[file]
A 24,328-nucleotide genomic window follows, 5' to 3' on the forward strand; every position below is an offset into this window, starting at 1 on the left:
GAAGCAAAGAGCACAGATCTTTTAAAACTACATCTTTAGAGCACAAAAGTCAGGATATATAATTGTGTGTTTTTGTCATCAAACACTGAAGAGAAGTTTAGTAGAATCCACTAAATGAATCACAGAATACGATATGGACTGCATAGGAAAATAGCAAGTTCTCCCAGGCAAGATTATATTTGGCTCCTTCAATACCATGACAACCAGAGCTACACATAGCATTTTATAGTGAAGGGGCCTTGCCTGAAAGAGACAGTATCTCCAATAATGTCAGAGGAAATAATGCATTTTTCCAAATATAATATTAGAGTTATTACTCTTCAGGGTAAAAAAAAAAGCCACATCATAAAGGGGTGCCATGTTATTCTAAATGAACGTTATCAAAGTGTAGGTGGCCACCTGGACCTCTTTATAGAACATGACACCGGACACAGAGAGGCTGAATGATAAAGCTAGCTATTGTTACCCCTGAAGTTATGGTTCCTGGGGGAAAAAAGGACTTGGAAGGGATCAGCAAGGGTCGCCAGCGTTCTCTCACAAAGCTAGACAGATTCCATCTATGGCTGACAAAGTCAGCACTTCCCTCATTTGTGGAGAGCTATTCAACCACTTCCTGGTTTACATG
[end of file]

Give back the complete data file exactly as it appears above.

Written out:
A 24,328-nucleotide genomic window follows, 5' to 3' on the forward strand; every position below is an offset into this window, starting at 1 on the left:
GAAGCAAAGAGCACAGATCTTTTAAAACTACATCTTTAGAGCACAAAAGTCAGGATATATAATTGTGTGTTTTTGTCATCAAACACTGAAGAGAAGTTTAGTAGAATCCACTAAATGAATCACAGAATACGATATGGACTGCATAGGAAAATAGCAAGTTCTCCCAGGCAAGATTATATTTGGCTCCTTCAATACCATGACAACCAGAGCTACACATAGCATTTTATAGTGAAGGGGCCTTGCCTGAAAGAGACAGTATCTCCAATAATGTCAGAGGAAATAATGCATTTTTCCAAATATAATATTAGAGTTATTACTCTTCAGGGTAAAAAAAAAAGCCACATCATAAAGGGGTGCCATGTTATTCTAAATGAACGTTATCAAAGTGTAGGTGGCCACCTGGACCTCTTTATAGAACATGACACCGGACACAGAGAGGCTGAATGATAAAGCTAGCTATTGTTACCCCTGAAGTTATGGTTCCTGGGGGAAAAAAGGACTTGGAAGGGATCAGCAAGGGTCGCCAGCGTTCTCTCACAAAGCTAGACAGATTCCATCTATGGCTGACAAAGTCAGCACTTCCCTCATTTGTGGAGAGCTATTCAACCACTTCCTGGTTTACATG